Presenting the distinguished off roader
First of all, let’s get this straight: people don’t buy a Land Rover Defender D90 Series for comfort, ergonomics, or fuel economy. This is for those who want a proper off road vehicle that has British blood running through its veins. A whole lot of history and tradition is part of its provenance. After all, it isn’t all that different in terms of overall construction when compared to the very first model that was launched sixty-plus years ago. So it’s not surprising really that the Defender is pretty much unlike most modern SUVs as it does away with automatic transmission, traction control, elaborate suspension systems and other modern amenities. This means that whoever gets behind the wheel must really drive it. Hugely renowned for it’s superb off road capabilities where it can climb and tackle just about anything with its minimal overhang, and well-sorted 4×4 drivetrain that has seemingly stood the test of time. But just like most good things, one of the world’s most iconic 4x4s ended last year as Land Rover has built its final Defender to give way to a completely redesigned model that has yet to materialize. For those with a keen eye on acquiring future collectibles, pay attention, as this is definitely one vehicle worth hanging on to that will hold up in value. This would probably explain why Alex Isip of Alex Car Restoration has owned such an example for quite some time as he says, “It’s been my longtime dream to have one as I love the classic ‘box-type’ look of the body.” Obviously, since he has no plans of selling, let’s just take a closer look at this off-road icon and the subtle mods he’s undertaken in an effort to personalize it.
Opting to preserve most of his Defender’s originality and superb condition, Alex chose not to tamper with the engine and suspension components. After all, the robust solid differential and coil spring setup has proven to be an almost unbreakable combination in almost any terrain. The Getrag manual transmission offers six forward speeds and just like any analog component, there’s a dedicated gear lever to shift between high and low gears. As far as engine power is concerned, it’s not one of its strong traits, but the Ford-supplied turbo diesel engine remains a dependable power plant most especially in the lower rpm range where torque is of most importance. It might lack an ascent/descent control, but it does have an Anti-Stall device that adjusts fuel at low speed to maintain a steady supply of power even as low as 1000 rpm, perfect for traversing through treacherous terrain. For really tough terrain, there’s a center differential lock to keep excessive wheel slip to a minimum. River crossings? Well, the Defender has a water wading depth of 500mm and a ground clearance of 323mm that’s more than adequate. The floor even has removable rubber mats to make cleaning a breeze. Stopping power is handled well with discs all around and an ABS system for extra safety. Actually, these are just some of the traits that make the Defender a retro vehicle with serious off road capabilities.
As far as the exterior goes, rusting will never be an issue with its all aluminum body that’s riveted together like an aircraft fuselage. But that’s the way it was initially built, making it a true Defender character trait that only fuels its modern-day retro appeal. Placed in a car park full of swoopy sedans and curvaceous soft-roaders, the Defender brings a sense of rawness and true purpose.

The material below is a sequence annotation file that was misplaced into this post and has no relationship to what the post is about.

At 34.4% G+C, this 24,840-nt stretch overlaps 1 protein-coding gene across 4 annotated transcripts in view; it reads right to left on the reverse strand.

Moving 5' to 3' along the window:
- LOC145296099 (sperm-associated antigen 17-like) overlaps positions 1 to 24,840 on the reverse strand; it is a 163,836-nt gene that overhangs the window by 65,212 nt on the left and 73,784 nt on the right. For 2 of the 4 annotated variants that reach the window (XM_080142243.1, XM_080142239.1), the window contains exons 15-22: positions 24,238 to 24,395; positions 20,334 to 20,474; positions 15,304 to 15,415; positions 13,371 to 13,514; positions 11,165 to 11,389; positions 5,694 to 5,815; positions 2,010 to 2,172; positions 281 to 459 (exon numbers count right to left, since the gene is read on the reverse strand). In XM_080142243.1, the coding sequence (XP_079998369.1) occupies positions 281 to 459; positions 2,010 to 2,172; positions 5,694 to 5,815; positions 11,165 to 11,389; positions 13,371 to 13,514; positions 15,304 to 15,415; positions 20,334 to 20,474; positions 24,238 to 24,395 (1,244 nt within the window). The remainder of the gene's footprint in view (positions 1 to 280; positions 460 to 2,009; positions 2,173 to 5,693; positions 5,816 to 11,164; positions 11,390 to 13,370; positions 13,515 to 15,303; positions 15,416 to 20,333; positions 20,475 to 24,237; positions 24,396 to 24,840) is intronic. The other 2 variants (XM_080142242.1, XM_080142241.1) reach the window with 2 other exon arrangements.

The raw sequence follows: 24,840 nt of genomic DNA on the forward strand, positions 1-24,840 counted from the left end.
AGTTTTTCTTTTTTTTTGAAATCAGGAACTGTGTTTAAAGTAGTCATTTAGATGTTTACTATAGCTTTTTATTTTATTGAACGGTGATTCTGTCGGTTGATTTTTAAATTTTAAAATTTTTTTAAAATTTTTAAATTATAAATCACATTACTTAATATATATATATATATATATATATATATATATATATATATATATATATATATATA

In this case, Alex repainted the roof along with the grille and other vents a contrasting gray color using Cromax paints. This paint scheme somewhat mimics the limited edition, 65th anniversary LXV model of the Defender where only 65 units were built in 2013. The other exterior mod involves upgrading the headlamps to a pair of aftermarket Wipac headlamps that uses clear lenses and better reflectors for better lighting capability and come as a popular upgrade for Land Rover owners. Lastly, the black colored, 16-inch wheels also known as “Saw Tooth” wheels are highly desirable as they are exclusively used by Land Rover Defenders. Utilitarian and basic is what anyone would describe the simplistic interior. However, a few upgrades have made it more engaging to drive. This starts with E-leather-rimmed Moto-Lita steering wheel that’s found on most British sports cars. Next up would be the highly supportive, Sportster bucket seats made by Recaro to make the whole driving experience more comfortable. Most especially when Alex goes on long out-of-town triathlon events or biking treks.
Sure enough, the Defender D90 can make use of a few additional mods here and there. But it’s just one of those select vehicles that’s up to the task straight out of the factory. Overall, it is a highly capable off roader with retro styling that nostalgically brings us back to simpler times. In addition, it also represents another sector of the diverse automotive hobby, those whose passion revolves around taking their 4×4’s to remote places and play in the dirt. As such, I highly suggest that any 4×4 should be put through its outdoor habitat as often as possible to really enjoy what it is really meant and modded for.
2013 Land Rover Defender D90
Alex Isip, Alex Car Restoration
Engine: 2.2-Liter, Inline-4, DOHC, Common Rail, Turbocharged, Diesel Engine
Power: 122PS@3,500rpm and torque of 360Nm@2,000rpm,
Transmission: Six Speed Manual
Drivetrain: 4×4 full-time (all-wheel drive permanent, manually locked center differential)
Suspension: F/R: Live-axle with single rate coil springs and links
Brakes: F/R: Servo assisted brakes
Rollers: Land Rover Saw Tooth (Gloss Black) Wheels (16×7) Bridgestone Dueler Tires (235/85R16 LT)
Interior: Recaro Sportster Seats, Moto-Lita Steering Wheel
Exterior: Wipac Crystallized Headlamps, Custom Painted Grilles, Fender vents and Roof Panel
Body & Paint: Custom Painted Grilles and Roof Panel in Gray Color using Cromax paints